Wednesday, June 17, 2009

Dukes in Center, Patterson in Right

Now that it appears Manny Acta is probably not on his way out at least for the moment, I figure it's fair game to start nit-picking his moves again.

Sunday we saw one of the more inexplicable Manny decisions of the season. Facing the Rays in Tampa for a day game following a night game, Manny decided to start an outfield left-to-right of Adam Dunn, Elijah Dukes, and Corey Patterson.

Dukes, as we saw in brutal fashion last night, is a pretty terrible centerfielder. On the season, he's a -19.2 UZR/150 centerfielder, meaning that over the course of a full season his defense would allow 19.2 runs more than an average centerfielder. That'd make him the fifth worst fielder at any position in all of baseball (and basically no better or worse than Lastings Milledge). For his career, he's even worse: -24.6.

In right, on the other hand, Dukes is quite a good rightfielder, posting a +10.7 UZR/150 for his career. In other words, moving Dukes from right to center costs you at least 30 runs over the course of a season.

Patterson isn't the defensive whiz that he was earlier in his career. UZR has him as essentially an average centerfielder over the last two seasons in Baltimore and Cincy.

On the other hand, before Sunday, he'd made one appearance in right field ever. Ever. So we really have no idea whether he's a good or bad right fielder, but his arm is just ok for a centerfielder and is probably below-average in right. Though his range would certainly be above average there. Factor in the unfamiliarity with the position, and let's assume it's a wash and he's an average right.

What that means is that this one decision, extended over the course of a full season, would cost the team a net 30 runs, which is nearly 3 whole wins. It's uncommon for all the in-game decisions a manager makes all year to add up to three full wins or losses, so this is a huge difference. And a mind-numbingly bad one. It's really very hard to imagine what Manny was thinking here.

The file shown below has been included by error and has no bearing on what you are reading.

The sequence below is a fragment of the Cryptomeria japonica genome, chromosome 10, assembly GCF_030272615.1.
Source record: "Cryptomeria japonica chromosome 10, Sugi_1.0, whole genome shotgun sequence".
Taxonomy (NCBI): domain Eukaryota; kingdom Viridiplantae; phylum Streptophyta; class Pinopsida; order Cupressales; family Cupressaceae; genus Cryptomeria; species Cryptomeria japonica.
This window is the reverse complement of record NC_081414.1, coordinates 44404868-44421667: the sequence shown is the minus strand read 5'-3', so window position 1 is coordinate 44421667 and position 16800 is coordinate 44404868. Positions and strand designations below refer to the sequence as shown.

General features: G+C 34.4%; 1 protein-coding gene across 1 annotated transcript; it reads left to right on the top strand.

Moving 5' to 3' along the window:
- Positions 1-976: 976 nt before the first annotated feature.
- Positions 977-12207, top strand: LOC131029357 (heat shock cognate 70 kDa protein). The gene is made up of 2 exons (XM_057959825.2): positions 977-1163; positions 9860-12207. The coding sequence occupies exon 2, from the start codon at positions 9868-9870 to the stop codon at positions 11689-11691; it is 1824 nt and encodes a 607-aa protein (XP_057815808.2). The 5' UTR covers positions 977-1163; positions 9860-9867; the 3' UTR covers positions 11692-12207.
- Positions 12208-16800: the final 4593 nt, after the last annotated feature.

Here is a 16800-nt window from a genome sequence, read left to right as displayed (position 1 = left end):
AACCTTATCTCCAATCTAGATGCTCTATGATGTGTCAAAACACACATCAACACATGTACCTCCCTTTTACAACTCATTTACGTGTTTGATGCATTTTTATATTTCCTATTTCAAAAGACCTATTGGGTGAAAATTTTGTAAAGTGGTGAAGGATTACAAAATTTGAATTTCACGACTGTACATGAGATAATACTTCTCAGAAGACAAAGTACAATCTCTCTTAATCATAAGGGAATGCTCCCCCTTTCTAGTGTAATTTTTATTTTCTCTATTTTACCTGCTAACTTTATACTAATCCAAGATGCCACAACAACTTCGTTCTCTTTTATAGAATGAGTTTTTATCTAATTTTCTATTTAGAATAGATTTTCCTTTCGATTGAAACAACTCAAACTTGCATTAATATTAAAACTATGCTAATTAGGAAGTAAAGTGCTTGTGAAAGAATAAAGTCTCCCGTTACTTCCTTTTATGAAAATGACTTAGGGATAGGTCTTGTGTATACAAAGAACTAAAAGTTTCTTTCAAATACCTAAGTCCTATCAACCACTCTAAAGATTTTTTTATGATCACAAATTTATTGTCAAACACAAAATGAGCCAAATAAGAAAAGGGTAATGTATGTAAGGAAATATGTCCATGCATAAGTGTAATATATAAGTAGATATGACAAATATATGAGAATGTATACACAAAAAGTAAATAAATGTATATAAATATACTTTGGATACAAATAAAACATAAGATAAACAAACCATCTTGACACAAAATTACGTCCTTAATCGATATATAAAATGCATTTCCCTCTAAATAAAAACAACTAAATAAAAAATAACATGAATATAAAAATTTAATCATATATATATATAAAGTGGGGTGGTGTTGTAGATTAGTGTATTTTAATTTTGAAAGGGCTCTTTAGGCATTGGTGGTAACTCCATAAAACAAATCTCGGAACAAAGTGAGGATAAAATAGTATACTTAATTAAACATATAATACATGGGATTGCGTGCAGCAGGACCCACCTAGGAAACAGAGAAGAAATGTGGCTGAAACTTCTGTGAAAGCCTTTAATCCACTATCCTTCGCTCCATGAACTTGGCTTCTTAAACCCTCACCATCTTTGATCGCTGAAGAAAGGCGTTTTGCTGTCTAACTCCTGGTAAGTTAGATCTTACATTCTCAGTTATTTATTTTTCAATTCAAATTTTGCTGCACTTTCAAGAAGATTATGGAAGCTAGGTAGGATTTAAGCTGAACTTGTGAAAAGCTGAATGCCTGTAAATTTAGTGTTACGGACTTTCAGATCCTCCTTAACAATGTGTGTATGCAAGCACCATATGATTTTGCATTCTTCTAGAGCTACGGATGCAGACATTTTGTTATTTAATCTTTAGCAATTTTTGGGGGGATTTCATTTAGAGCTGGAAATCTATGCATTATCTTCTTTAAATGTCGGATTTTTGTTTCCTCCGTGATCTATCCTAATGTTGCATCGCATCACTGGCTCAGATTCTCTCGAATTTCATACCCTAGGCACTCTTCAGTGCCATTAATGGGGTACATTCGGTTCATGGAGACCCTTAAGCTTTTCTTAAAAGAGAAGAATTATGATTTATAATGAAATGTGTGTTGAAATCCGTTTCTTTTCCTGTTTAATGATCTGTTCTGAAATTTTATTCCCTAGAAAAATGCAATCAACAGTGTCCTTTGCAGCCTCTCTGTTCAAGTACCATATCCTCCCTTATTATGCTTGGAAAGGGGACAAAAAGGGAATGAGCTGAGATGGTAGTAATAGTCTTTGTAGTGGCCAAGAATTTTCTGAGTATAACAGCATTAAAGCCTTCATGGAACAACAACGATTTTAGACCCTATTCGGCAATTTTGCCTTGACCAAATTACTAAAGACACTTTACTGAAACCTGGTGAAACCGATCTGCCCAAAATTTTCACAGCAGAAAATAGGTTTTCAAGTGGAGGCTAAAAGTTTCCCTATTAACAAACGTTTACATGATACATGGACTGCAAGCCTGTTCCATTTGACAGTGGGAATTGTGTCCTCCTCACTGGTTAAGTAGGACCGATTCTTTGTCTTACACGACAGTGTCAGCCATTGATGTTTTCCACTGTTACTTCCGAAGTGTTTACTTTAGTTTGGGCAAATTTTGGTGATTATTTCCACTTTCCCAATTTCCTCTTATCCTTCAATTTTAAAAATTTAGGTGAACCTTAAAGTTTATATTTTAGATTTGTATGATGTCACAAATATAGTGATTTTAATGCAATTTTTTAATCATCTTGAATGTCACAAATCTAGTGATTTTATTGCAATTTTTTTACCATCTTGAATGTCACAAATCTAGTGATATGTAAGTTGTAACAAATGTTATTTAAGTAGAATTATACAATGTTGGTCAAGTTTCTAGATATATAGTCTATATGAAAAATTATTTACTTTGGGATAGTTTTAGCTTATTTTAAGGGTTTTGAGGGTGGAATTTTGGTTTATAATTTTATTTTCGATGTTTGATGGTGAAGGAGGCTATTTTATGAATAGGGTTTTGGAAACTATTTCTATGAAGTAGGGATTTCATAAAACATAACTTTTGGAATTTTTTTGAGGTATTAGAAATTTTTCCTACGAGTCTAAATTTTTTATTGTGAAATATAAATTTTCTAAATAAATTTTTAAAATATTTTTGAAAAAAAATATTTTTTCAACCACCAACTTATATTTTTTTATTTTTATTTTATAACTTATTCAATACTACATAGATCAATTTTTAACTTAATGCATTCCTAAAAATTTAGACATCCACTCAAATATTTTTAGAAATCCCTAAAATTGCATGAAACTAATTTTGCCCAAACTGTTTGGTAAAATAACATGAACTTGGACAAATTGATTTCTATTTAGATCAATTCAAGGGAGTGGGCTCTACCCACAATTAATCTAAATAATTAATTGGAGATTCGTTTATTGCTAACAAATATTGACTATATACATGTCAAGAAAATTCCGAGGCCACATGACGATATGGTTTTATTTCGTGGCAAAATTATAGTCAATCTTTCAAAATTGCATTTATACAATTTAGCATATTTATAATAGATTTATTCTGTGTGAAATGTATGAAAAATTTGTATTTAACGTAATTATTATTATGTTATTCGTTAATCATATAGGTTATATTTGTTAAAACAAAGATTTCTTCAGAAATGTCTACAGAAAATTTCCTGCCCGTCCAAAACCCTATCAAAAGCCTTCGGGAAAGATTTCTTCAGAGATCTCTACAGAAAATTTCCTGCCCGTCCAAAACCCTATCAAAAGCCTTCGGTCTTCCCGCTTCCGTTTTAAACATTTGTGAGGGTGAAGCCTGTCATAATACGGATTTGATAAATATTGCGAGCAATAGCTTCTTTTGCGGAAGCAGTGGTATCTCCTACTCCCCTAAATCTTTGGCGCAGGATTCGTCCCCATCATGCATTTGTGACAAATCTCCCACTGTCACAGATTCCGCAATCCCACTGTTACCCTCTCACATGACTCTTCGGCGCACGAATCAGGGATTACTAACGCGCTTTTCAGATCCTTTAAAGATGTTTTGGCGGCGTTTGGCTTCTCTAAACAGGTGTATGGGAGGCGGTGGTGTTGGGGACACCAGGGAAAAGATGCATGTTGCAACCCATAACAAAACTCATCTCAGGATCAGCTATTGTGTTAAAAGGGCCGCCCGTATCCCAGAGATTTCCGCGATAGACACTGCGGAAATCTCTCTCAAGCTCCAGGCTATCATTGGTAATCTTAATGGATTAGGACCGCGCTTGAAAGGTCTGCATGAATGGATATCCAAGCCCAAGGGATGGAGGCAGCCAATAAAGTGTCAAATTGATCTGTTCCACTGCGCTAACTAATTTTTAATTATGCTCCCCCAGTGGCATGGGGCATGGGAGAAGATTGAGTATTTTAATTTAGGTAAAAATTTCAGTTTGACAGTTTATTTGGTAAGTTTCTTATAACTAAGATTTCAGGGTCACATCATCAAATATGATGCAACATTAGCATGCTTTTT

Souldrummer said...

I'm telling you. This blog is starting look FMA more everyday. What did you think of today's outfield of Harris, Patterson, and Dukes? Sure it's our best defensive outfield, but Harris and Patterson barely got chances in New Yankee Stadium.

The only possible defense of these moves is that they are hoping to "develop" Dukes into a CF. But I agree with you here.

Steven said...

Dukes isn't a CF, and the priority has to be to develop the pitchers, not the fielders.

Harris, Patterson, Dukes is a decent group in the field. I think Willie would be average in center if he played there every day.

I just shudder everytime they play Willingham and Dunn out there at the same time. And with Dukes in CF If that's really the plan for the rest of the year, oy vey.

Deacon Drake said...

There was a rumor that Dukes was getting an earful from the crowd Saturday, but between that move (Patterson's bat is also worthless at RF) and moving Willie Harris' 50 innings of work to 3B so Zim could DH, yikes. I really thought Manny was trying to go out in a blaze of glory by filling out the worst lineup ever. Did I mention that Patterson batted 6th? He's barely a #9 hitter in AAA!

John O'Connor said...

With Willinghan on bereavement leave, the Nats' best outfield is (shudder) the one Manny trotted out there last night -- Harris, Patterson, and Dukes.

Take a look at Kearns' hitting stats -- they are beyond abysmal. And to play him, you have to put Dukes in center (or I suppose, left). Sitting Kearns allows you to put Dukes in his best defensive position, and gives you an all-around good outfield defense. As Steven pointed out, that's a godsend for a young pitching staff who doesn't need to be getting more than three outs per inning.

You can say Harris and Patterson had no chance in New Yankee Stadium, but does Keanrs? When's the last time Kearns hit even a medium-deep fly ball?

flippin said...

When our softball team is getting brained, we all switch up positions to keep it interesting. The best part about the change is that you have a built in excuse for botching an otherwise easy play. You can drink beer with impunity...